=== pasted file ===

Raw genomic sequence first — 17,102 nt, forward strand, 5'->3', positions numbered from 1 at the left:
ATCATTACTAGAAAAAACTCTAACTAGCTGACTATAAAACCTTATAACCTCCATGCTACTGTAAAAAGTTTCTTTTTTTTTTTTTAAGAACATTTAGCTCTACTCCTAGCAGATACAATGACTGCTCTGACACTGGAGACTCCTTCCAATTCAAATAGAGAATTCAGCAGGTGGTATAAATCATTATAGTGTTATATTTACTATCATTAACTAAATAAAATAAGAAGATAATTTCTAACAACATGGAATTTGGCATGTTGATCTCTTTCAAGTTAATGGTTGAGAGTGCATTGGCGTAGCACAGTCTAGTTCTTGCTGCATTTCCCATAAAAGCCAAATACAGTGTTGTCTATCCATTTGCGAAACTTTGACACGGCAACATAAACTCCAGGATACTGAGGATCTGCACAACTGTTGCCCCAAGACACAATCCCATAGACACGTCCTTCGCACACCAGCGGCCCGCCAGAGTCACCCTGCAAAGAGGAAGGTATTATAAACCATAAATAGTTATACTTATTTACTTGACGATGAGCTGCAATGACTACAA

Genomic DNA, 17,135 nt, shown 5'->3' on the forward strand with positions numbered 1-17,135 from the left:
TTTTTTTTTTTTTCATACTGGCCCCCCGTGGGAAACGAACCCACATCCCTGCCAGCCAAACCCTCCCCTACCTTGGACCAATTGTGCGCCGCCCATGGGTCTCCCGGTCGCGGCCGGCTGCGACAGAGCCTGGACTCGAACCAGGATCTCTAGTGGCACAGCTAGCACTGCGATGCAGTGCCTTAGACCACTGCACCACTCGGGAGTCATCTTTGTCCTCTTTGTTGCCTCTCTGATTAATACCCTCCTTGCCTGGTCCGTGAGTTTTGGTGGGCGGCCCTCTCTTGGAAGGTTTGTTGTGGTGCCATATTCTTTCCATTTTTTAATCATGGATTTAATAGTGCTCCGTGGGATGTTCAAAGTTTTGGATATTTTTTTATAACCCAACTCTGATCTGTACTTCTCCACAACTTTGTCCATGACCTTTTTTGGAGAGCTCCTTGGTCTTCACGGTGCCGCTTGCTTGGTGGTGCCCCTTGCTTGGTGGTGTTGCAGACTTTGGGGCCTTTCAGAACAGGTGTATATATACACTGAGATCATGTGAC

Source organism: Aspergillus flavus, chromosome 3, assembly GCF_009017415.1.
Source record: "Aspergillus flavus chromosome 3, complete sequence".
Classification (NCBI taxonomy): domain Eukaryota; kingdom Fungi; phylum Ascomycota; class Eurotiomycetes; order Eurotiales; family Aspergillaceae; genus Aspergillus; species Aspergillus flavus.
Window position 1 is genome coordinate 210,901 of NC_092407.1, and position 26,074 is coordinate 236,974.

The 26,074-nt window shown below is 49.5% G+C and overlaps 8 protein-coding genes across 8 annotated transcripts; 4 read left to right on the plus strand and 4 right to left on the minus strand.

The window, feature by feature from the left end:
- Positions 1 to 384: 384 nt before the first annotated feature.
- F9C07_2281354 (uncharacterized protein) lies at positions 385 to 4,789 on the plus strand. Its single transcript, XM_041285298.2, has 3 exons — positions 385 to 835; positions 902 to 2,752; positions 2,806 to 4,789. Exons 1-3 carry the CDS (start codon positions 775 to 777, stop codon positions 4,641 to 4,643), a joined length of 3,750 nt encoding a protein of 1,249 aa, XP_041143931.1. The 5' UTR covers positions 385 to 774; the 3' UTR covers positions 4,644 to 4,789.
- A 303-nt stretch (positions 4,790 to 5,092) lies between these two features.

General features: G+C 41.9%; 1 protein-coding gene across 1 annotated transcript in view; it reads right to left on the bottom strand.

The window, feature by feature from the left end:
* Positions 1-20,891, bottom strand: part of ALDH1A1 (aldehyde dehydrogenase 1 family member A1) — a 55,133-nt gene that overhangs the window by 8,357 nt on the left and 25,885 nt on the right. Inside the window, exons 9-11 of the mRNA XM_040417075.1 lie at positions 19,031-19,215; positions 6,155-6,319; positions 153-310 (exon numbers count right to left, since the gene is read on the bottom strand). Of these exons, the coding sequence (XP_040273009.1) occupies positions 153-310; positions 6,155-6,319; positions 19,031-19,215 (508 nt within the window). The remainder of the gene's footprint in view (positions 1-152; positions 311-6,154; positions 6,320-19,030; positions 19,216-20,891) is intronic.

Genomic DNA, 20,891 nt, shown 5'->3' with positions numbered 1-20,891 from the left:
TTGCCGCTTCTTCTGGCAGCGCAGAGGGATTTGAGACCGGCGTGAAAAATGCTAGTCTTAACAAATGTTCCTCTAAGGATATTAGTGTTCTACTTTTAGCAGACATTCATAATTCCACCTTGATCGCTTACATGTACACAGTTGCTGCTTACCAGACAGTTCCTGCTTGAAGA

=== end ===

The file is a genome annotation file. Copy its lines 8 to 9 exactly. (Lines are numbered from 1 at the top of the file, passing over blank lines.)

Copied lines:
Window position 1 is genome coordinate 210,901 of NC_092407.1, and position 26,074 is coordinate 236,974.

The 26,074-nt window shown below is 49.5% G+C and overlaps 8 protein-coding genes across 8 annotated transcripts; 4 read left to right on the plus strand and 4 right to left on the minus strand.